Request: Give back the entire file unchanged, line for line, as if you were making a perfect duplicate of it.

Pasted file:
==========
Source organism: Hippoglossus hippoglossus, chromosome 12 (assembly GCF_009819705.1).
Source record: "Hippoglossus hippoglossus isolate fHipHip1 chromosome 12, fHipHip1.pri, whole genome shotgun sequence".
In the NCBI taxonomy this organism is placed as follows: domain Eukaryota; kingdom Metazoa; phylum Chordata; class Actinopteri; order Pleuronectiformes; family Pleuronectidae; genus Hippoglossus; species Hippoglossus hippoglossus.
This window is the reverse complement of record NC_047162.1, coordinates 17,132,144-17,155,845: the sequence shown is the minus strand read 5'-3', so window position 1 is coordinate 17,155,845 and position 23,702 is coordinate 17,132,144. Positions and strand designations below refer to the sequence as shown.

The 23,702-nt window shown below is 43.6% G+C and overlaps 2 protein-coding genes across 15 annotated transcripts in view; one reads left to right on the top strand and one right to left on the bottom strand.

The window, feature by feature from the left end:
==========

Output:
Source organism: Hippoglossus hippoglossus, chromosome 12 (assembly GCF_009819705.1).
Source record: "Hippoglossus hippoglossus isolate fHipHip1 chromosome 12, fHipHip1.pri, whole genome shotgun sequence".
In the NCBI taxonomy this organism is placed as follows: domain Eukaryota; kingdom Metazoa; phylum Chordata; class Actinopteri; order Pleuronectiformes; family Pleuronectidae; genus Hippoglossus; species Hippoglossus hippoglossus.
This window is the reverse complement of record NC_047162.1, coordinates 17,132,144-17,155,845: the sequence shown is the minus strand read 5'-3', so window position 1 is coordinate 17,155,845 and position 23,702 is coordinate 17,132,144. Positions and strand designations below refer to the sequence as shown.

The 23,702-nt window shown below is 43.6% G+C and overlaps 2 protein-coding genes across 15 annotated transcripts in view; one reads left to right on the top strand and one right to left on the bottom strand.

The window, feature by feature from the left end: